2/4, 2010s, DCEU, Fantasy, Patty Jenkins, Review

Wonder Woman

Amazon.com : Wonder Woman Movie Poster Limited Print Photo Gal Gadot, Chris  Pine Size 27x40 #2 : Everything Else

#6 in my ranking of the DCEU franchise.

I know that the general consensus is that Patty Jenkins’ Wonder Woman righted the DCEU ship, but for the faults of the previous film, I don’t think that was really a way to make it better. It’s brighter, more colorful, with a more upbeat central character, for sure, several things I have no problem with whatsoever, but there are sections of this film that I find poorly done and even thematically confused. It’s really a mixed bag of a solo adventure for the Amazon.

My problems with the film really start at the very beginning. You see, I kind of hate everything about Themyscira, the hidden island of the Amazons. The production design, in particular the costumes, are too monotonous. The awkward accents everyone has to adopt because Gal Gadot couldn’t completely rid herself of her own are a bane on every line of dialogue. The biggest problem ends up being the action sequence that introduces Steve Trevor. The American pilot/spy working for British intelligence is fleeing the Germans after he stole the notebook of Dr. Poison that details her newest deadly gas weapon. Diana gets Steve to shore, and the Germans attack.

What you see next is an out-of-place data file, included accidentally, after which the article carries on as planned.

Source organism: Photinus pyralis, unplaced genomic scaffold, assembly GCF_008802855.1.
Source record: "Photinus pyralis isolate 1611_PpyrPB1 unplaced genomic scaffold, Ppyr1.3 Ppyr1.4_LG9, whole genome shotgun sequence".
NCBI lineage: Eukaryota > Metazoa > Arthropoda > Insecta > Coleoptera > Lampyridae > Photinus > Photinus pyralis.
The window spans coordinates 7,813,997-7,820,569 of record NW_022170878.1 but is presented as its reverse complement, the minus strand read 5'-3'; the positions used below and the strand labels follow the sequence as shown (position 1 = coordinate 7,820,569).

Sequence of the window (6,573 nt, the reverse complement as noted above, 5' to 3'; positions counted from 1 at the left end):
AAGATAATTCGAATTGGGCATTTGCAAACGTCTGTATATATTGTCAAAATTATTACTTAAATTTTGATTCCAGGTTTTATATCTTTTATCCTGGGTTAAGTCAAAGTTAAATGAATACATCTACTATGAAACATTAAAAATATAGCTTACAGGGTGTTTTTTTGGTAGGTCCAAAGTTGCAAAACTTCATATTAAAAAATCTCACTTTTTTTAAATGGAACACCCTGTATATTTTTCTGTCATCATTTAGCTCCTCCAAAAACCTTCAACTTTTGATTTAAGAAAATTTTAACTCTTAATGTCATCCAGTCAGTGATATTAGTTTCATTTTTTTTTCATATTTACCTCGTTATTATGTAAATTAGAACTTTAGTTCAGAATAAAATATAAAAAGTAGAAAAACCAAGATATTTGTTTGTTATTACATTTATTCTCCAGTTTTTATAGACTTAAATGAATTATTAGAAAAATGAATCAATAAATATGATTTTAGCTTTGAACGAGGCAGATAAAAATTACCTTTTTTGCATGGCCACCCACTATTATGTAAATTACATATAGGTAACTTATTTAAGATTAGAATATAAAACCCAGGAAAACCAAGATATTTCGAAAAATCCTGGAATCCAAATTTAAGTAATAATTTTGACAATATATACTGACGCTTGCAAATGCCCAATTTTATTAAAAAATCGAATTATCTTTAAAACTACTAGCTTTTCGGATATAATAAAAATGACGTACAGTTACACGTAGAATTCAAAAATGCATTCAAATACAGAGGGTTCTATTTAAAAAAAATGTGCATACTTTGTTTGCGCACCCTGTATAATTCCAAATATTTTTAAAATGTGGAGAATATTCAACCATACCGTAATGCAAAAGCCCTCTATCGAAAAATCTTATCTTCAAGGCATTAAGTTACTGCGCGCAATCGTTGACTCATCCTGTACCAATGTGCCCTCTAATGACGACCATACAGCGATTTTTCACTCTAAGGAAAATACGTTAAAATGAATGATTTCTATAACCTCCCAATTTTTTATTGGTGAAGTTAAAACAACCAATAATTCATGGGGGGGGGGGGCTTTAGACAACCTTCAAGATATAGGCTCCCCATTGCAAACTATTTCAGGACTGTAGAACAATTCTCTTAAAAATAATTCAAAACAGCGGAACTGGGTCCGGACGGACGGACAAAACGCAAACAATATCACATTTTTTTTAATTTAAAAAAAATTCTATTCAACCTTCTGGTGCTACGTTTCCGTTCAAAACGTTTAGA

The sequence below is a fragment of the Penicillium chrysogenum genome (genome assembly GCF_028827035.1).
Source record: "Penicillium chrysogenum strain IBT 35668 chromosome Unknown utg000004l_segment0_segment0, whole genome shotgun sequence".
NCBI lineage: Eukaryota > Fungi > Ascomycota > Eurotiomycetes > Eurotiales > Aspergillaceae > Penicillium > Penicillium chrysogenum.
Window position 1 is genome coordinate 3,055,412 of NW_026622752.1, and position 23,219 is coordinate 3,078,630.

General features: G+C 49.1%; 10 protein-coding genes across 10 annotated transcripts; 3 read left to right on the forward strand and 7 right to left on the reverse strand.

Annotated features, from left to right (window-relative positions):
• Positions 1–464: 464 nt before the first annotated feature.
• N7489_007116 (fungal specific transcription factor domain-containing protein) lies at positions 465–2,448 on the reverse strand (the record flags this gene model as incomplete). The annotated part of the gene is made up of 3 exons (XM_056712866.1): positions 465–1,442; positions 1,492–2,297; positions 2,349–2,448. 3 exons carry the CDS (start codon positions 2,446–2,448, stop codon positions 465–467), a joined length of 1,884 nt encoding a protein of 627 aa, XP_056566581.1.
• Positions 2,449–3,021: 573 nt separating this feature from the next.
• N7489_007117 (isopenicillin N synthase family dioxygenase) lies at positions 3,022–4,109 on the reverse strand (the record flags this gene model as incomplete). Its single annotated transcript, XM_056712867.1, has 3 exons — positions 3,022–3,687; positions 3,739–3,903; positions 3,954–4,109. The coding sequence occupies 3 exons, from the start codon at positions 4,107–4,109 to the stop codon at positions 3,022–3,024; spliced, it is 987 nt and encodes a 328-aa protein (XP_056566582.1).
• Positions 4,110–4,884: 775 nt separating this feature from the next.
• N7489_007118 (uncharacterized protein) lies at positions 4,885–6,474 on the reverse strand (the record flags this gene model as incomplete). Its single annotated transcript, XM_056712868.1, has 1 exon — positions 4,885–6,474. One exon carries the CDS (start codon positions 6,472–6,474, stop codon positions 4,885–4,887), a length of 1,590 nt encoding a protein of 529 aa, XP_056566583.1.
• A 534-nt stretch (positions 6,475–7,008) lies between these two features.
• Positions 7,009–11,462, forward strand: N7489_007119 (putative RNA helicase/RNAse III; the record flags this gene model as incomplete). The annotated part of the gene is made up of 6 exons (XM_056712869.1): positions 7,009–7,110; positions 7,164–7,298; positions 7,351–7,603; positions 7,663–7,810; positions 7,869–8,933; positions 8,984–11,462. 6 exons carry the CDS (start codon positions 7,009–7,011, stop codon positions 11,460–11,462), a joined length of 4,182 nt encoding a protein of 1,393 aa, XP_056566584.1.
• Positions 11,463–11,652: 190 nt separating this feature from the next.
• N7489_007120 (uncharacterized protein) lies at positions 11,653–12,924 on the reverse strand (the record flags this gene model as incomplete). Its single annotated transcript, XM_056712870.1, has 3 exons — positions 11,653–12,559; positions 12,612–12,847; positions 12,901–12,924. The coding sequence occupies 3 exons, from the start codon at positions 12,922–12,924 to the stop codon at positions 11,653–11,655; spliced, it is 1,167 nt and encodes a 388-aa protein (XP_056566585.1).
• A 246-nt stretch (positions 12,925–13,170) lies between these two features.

Now, the Amazons have been established as the best fighters who train hard endlessly without any actual opponents for thousands of years. The second the Germans show up with guns, they wreck the Amazons, but this being a movie, logic doesn’t follow through and the warriors on horseback with spears and bows end up beating the organized soldiers with rifles. Fine, I can deal with it. I would normally just call it a nitpick, but the problems compound with later events. Skipping ahead, Steve gets Diana to the front line trenches in France. As they get closer, Diana is looking at the dead and wounded and wanting to do everything she can to stop the group’s progress to help them like this is the first time she’s seen the actual effects of war, except she’s already seen them and they involved her friends and family. Her mentor died in her arms, for Pete’s sake. Ultimately, everything on Themyscira feels wrong, and that’s a solid thirty minute start to the film.